4:44 x @S_C_
As numerous billboards, plastered with the mysterious 4:44 began to pop up around New York, rumors of potential music from hip hop elder statesmen Jay-Z began to crop up right along with it. At midnight on June 30th, Tidal and Sprint customers were allowed to be the first to take the newly confirmed thirteenth studio album. The album kicks off with a nod to famed HBO drama Game of Thrones’ infamous proclamation to “kill the boy”, where Shawn Carter takes jab after jab at the ego of own persona (and the ridiculous hyphen drop pre-Magna Carta) on “Kill Jay Z”.
Contrary to the belief that 4:44 is a direct response to his wife Beyoncé’s Lemonade, Jay-Z does not spend the entirety of the album on his infidelities; those largely remain self contained on the Kim Burrell-assisted title track. Guided by a beautifully naked Hannah Williams sample, Jay-Z sheds the musical hustler persona, allowing the man behind it to show contrition for pain and suffering inflicted on his partner. As beautifully melancholy a record as “4:44” is, it is the sole segment of sorrow.
Jay-Z goes full blown “Rain Man” on the dancehall inspired “Bam” as well as “Marcy Me”, a welcome 2017 update to In My Lifetime’s “Where I’m From”. Twenty years later, Shawn retraces his steps through the famed Marcy projects, both older and wiser yet maintaining his sharpened wit (“Hold a Uzi vertical, let the thing smoke. Y’all flirting with death, I’m winking through the scope”). 4:44 is essentially an album Jay-Z attempted to make in 2006’s Kingdom Come, one reeking of vulnerability and growth (emotional and sociopolitical) from one of hip hop and music’s enduring acts.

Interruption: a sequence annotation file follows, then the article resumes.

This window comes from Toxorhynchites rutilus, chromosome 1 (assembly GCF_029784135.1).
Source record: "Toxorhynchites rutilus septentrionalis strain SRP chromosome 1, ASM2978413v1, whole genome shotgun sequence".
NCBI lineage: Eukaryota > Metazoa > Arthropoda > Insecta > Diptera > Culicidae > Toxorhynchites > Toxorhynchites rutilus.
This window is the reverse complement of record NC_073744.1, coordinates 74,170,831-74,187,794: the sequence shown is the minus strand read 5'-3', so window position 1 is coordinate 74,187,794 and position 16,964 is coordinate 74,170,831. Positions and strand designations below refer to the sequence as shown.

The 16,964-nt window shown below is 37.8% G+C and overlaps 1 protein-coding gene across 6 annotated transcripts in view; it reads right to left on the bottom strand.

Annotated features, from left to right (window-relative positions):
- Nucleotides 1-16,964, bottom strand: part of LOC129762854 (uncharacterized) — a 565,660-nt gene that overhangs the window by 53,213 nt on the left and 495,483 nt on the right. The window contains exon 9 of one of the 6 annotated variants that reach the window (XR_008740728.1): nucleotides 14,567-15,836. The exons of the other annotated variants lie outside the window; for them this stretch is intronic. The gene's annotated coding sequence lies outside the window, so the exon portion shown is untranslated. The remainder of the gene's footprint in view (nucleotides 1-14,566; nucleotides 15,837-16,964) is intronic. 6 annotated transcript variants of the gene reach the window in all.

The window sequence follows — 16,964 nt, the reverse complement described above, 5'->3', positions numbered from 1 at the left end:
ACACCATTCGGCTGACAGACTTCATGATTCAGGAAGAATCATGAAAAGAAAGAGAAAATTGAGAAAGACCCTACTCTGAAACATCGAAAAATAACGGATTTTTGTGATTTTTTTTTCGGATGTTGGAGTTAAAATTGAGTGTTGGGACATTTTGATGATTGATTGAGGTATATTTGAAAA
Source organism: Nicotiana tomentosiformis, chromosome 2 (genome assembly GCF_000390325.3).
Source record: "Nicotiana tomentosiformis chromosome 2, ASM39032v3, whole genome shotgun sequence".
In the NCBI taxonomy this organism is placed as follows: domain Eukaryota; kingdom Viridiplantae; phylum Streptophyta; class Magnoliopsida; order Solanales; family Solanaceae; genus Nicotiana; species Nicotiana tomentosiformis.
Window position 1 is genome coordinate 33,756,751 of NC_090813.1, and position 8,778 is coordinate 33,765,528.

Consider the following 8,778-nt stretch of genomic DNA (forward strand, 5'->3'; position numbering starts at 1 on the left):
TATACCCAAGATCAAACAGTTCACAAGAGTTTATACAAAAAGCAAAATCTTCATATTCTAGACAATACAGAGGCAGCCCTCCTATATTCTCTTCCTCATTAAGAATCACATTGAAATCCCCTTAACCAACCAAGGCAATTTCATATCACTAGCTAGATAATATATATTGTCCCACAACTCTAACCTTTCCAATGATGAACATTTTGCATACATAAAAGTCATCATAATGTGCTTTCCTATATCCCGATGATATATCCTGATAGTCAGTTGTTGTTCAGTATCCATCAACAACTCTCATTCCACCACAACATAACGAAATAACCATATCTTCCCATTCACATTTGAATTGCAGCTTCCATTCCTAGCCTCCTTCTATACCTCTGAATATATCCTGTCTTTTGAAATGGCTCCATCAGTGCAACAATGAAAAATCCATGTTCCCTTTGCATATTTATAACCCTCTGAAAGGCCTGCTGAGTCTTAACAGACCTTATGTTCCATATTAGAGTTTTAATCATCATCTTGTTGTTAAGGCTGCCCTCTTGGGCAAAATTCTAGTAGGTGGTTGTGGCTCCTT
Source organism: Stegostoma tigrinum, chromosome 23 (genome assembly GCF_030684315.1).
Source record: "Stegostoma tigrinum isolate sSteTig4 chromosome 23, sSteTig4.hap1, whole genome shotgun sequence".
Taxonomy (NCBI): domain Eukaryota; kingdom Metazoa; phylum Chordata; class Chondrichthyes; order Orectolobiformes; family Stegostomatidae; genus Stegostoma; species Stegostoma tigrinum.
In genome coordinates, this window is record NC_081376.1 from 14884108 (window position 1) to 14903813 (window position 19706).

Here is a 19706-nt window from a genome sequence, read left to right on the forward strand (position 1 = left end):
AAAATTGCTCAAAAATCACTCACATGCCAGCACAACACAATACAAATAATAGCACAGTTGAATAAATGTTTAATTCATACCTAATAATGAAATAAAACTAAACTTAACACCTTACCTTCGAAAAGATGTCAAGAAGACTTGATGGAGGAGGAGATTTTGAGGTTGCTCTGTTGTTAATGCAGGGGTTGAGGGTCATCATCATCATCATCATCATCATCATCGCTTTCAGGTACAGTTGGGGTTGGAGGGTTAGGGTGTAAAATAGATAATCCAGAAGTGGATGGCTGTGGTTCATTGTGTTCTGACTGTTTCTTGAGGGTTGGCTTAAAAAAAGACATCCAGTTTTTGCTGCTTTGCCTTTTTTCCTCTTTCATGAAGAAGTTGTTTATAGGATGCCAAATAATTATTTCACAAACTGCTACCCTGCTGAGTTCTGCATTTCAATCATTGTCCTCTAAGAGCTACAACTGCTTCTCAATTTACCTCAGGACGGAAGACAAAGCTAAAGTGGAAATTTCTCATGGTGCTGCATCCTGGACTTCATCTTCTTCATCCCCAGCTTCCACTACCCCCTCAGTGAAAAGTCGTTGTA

It took the right producer (No I.D. helmed the album’s entire score, calling the recording sessions with Jay-Z “therapeutic” at the right time (the Carters being several years removed from the “elevator” incident and just a year following Beyonce’s 2016 release, Lemonade) to get an album long look at the man behind the stage name. We’ve gotten a couple of glimpses with each album, but never had the curtains completely drawn until now. While not a perfect album, the La La Land-inspired “Moonlight” among the swings that fail to fully connect, 4:44 is a concise, ten track reminder that Jay (and his wife) are indeed human. Blood runs through their veins and both go through human experiences, celebrity aside, and discover strength in their own vulnerability.